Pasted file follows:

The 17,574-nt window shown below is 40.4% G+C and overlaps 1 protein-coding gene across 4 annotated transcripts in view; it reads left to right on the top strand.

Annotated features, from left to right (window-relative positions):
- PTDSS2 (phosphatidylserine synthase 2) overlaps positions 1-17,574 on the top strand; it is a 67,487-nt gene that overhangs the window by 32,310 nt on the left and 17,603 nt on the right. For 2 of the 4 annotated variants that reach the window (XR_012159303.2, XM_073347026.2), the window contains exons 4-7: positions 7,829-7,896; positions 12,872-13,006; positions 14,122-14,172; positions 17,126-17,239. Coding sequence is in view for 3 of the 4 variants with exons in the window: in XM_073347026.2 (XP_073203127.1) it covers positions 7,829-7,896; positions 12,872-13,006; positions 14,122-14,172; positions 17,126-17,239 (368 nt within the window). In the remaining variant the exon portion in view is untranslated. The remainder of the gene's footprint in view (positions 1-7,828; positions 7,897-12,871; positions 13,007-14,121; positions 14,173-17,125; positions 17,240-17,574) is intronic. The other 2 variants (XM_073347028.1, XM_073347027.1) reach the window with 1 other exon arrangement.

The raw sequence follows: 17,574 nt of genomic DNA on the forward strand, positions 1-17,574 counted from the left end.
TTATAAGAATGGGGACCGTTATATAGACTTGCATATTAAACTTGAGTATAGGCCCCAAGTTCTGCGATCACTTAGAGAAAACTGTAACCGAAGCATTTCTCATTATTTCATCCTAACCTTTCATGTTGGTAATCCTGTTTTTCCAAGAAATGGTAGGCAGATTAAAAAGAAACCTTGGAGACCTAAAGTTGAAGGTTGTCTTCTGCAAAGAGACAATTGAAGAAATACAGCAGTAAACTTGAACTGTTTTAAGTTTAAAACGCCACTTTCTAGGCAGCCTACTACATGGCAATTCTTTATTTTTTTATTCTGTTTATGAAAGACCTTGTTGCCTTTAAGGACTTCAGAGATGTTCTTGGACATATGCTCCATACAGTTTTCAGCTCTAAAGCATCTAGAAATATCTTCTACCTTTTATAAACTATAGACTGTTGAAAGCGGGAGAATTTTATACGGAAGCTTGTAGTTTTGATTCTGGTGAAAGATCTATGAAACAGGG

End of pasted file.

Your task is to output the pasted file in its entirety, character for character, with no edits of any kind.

The 17,574-nt window shown below is 40.4% G+C and overlaps 1 protein-coding gene across 4 annotated transcripts in view; it reads left to right on the top strand.

Annotated features, from left to right (window-relative positions):
- PTDSS2 (phosphatidylserine synthase 2) overlaps positions 1-17,574 on the top strand; it is a 67,487-nt gene that overhangs the window by 32,310 nt on the left and 17,603 nt on the right. For 2 of the 4 annotated variants that reach the window (XR_012159303.2, XM_073347026.2), the window contains exons 4-7: positions 7,829-7,896; positions 12,872-13,006; positions 14,122-14,172; positions 17,126-17,239. Coding sequence is in view for 3 of the 4 variants with exons in the window: in XM_073347026.2 (XP_073203127.1) it covers positions 7,829-7,896; positions 12,872-13,006; positions 14,122-14,172; positions 17,126-17,239 (368 nt within the window). In the remaining variant the exon portion in view is untranslated. The remainder of the gene's footprint in view (positions 1-7,828; positions 7,897-12,871; positions 13,007-14,121; positions 14,173-17,125; positions 17,240-17,574) is intronic. The other 2 variants (XM_073347028.1, XM_073347027.1) reach the window with 1 other exon arrangement.

The raw sequence follows: 17,574 nt of genomic DNA on the forward strand, positions 1-17,574 counted from the left end.
TTATAAGAATGGGGACCGTTATATAGACTTGCATATTAAACTTGAGTATAGGCCCCAAGTTCTGCGATCACTTAGAGAAAACTGTAACCGAAGCATTTCTCATTATTTCATCCTAACCTTTCATGTTGGTAATCCTGTTTTTCCAAGAAATGGTAGGCAGATTAAAAAGAAACCTTGGAGACCTAAAGTTGAAGGTTGTCTTCTGCAAAGAGACAATTGAAGAAATACAGCAGTAAACTTGAACTGTTTTAAGTTTAAAACGCCACTTTCTAGGCAGCCTACTACATGGCAATTCTTTATTTTTTTATTCTGTTTATGAAAGACCTTGTTGCCTTTAAGGACTTCAGAGATGTTCTTGGACATATGCTCCATACAGTTTTCAGCTCTAAAGCATCTAGAAATATCTTCTACCTTTTATAAACTATAGACTGTTGAAAGCGGGAGAATTTTATACGGAAGCTTGTAGTTTTGATTCTGGTGAAAGATCTATGAAACAGGG